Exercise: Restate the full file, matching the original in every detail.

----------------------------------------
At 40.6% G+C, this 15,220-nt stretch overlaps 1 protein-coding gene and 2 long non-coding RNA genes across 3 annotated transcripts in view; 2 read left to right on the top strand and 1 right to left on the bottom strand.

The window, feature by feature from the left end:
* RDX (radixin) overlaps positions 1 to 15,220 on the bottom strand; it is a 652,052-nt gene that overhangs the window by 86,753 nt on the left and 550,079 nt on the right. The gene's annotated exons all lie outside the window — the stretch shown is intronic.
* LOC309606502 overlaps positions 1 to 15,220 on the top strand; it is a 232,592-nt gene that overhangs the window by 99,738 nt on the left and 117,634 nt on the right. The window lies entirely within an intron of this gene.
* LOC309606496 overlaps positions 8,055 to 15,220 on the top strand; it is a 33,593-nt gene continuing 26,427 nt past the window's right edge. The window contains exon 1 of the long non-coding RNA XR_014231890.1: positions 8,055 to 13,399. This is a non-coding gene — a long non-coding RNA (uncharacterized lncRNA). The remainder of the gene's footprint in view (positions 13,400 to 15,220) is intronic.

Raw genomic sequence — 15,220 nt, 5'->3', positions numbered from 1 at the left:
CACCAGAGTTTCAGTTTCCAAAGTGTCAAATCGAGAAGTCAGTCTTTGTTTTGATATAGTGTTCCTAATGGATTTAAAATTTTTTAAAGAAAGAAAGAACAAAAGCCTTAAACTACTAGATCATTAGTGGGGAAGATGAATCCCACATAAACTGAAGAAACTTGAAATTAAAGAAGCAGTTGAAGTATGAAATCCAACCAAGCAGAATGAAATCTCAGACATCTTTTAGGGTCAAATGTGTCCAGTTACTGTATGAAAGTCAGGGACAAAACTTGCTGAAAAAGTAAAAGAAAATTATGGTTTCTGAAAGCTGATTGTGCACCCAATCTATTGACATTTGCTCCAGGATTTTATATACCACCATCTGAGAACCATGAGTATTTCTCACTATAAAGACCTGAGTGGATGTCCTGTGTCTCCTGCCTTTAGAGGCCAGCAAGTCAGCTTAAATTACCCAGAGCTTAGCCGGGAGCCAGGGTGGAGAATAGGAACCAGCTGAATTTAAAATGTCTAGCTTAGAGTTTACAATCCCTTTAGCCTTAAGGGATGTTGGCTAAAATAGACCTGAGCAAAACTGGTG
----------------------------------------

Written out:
At 40.6% G+C, this 15,220-nt stretch overlaps 1 protein-coding gene and 2 long non-coding RNA genes across 3 annotated transcripts in view; 2 read left to right on the top strand and 1 right to left on the bottom strand.

The window, feature by feature from the left end:
* RDX (radixin) overlaps positions 1 to 15,220 on the bottom strand; it is a 652,052-nt gene that overhangs the window by 86,753 nt on the left and 550,079 nt on the right. The gene's annotated exons all lie outside the window — the stretch shown is intronic.
* LOC309606502 overlaps positions 1 to 15,220 on the top strand; it is a 232,592-nt gene that overhangs the window by 99,738 nt on the left and 117,634 nt on the right. The window lies entirely within an intron of this gene.
* LOC309606496 overlaps positions 8,055 to 15,220 on the top strand; it is a 33,593-nt gene continuing 26,427 nt past the window's right edge. The window contains exon 1 of the long non-coding RNA XR_014231890.1: positions 8,055 to 13,399. This is a non-coding gene — a long non-coding RNA (uncharacterized lncRNA). The remainder of the gene's footprint in view (positions 13,400 to 15,220) is intronic.

Raw genomic sequence — 15,220 nt, 5'->3', positions numbered from 1 at the left:
CACCAGAGTTTCAGTTTCCAAAGTGTCAAATCGAGAAGTCAGTCTTTGTTTTGATATAGTGTTCCTAATGGATTTAAAATTTTTTAAAGAAAGAAAGAACAAAAGCCTTAAACTACTAGATCATTAGTGGGGAAGATGAATCCCACATAAACTGAAGAAACTTGAAATTAAAGAAGCAGTTGAAGTATGAAATCCAACCAAGCAGAATGAAATCTCAGACATCTTTTAGGGTCAAATGTGTCCAGTTACTGTATGAAAGTCAGGGACAAAACTTGCTGAAAAAGTAAAAGAAAATTATGGTTTCTGAAAGCTGATTGTGCACCCAATCTATTGACATTTGCTCCAGGATTTTATATACCACCATCTGAGAACCATGAGTATTTCTCACTATAAAGACCTGAGTGGATGTCCTGTGTCTCCTGCCTTTAGAGGCCAGCAAGTCAGCTTAAATTACCCAGAGCTTAGCCGGGAGCCAGGGTGGAGAATAGGAACCAGCTGAATTTAAAATGTCTAGCTTAGAGTTTACAATCCCTTTAGCCTTAAGGGATGTTGGCTAAAATAGACCTGAGCAAAACTGGTG